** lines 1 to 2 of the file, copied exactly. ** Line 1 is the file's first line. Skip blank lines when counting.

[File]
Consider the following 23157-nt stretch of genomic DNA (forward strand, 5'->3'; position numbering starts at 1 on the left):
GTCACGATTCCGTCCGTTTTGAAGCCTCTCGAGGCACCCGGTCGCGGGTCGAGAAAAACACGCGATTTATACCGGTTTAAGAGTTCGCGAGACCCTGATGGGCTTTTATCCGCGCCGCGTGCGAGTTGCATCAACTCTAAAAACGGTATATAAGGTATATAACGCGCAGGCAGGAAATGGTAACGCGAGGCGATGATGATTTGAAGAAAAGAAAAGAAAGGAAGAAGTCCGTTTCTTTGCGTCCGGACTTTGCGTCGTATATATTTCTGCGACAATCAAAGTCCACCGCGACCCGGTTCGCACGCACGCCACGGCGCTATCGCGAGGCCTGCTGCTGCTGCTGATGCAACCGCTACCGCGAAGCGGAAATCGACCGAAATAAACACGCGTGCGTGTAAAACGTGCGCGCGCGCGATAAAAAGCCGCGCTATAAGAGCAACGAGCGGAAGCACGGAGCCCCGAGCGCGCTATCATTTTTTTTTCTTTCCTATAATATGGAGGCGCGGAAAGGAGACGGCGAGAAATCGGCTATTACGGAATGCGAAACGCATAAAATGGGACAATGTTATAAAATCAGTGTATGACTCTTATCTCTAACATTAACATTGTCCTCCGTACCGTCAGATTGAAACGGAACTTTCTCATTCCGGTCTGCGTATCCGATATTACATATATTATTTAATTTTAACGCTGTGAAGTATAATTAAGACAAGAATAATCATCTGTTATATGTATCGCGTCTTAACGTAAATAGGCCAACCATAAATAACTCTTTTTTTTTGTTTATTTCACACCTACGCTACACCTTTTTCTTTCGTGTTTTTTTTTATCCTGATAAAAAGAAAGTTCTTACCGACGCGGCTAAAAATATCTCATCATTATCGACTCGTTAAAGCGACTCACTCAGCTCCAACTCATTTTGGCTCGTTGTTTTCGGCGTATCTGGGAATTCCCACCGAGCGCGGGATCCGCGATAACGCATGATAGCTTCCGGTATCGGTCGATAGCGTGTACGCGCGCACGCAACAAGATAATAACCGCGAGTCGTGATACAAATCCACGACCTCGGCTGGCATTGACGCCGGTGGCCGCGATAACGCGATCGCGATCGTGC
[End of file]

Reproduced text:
Consider the following 23157-nt stretch of genomic DNA (forward strand, 5'->3'; position numbering starts at 1 on the left):
GTCACGATTCCGTCCGTTTTGAAGCCTCTCGAGGCACCCGGTCGCGGGTCGAGAAAAACACGCGATTTATACCGGTTTAAGAGTTCGCGAGACCCTGATGGGCTTTTATCCGCGCCGCGTGCGAGTTGCATCAACTCTAAAAACGGTATATAAGGTATATAACGCGCAGGCAGGAAATGGTAACGCGAGGCGATGATGATTTGAAGAAAAGAAAAGAAAGGAAGAAGTCCGTTTCTTTGCGTCCGGACTTTGCGTCGTATATATTTCTGCGACAATCAAAGTCCACCGCGACCCGGTTCGCACGCACGCCACGGCGCTATCGCGAGGCCTGCTGCTGCTGCTGATGCAACCGCTACCGCGAAGCGGAAATCGACCGAAATAAACACGCGTGCGTGTAAAACGTGCGCGCGCGCGATAAAAAGCCGCGCTATAAGAGCAACGAGCGGAAGCACGGAGCCCCGAGCGCGCTATCATTTTTTTTTCTTTCCTATAATATGGAGGCGCGGAAAGGAGACGGCGAGAAATCGGCTATTACGGAATGCGAAACGCATAAAATGGGACAATGTTATAAAATCAGTGTATGACTCTTATCTCTAACATTAACATTGTCCTCCGTACCGTCAGATTGAAACGGAACTTTCTCATTCCGGTCTGCGTATCCGATATTACATATATTATTTAATTTTAACGCTGTGAAGTATAATTAAGACAAGAATAATCATCTGTTATATGTATCGCGTCTTAACGTAAATAGGCCAACCATAAATAACTCTTTTTTTTTGTTTATTTCACACCTACGCTACACCTTTTTCTTTCGTGTTTTTTTTTATCCTGATAAAAAGAAAGTTCTTACCGACGCGGCTAAAAATATCTCATCATTATCGACTCGTTAAAGCGACTCACTCAGCTCCAACTCATTTTGGCTCGTTGTTTTCGGCGTATCTGGGAATTCCCACCGAGCGCGGGATCCGCGATAACGCATGATAGCTTCCGGTATCGGTCGATAGCGTGTACGCGCGCACGCAACAAGATAATAACCGCGAGTCGTGATACAAATCCACGACCTCGGCTGGCATTGACGCCGGTGGCCGCGATAACGCGATCGCGATCGTGC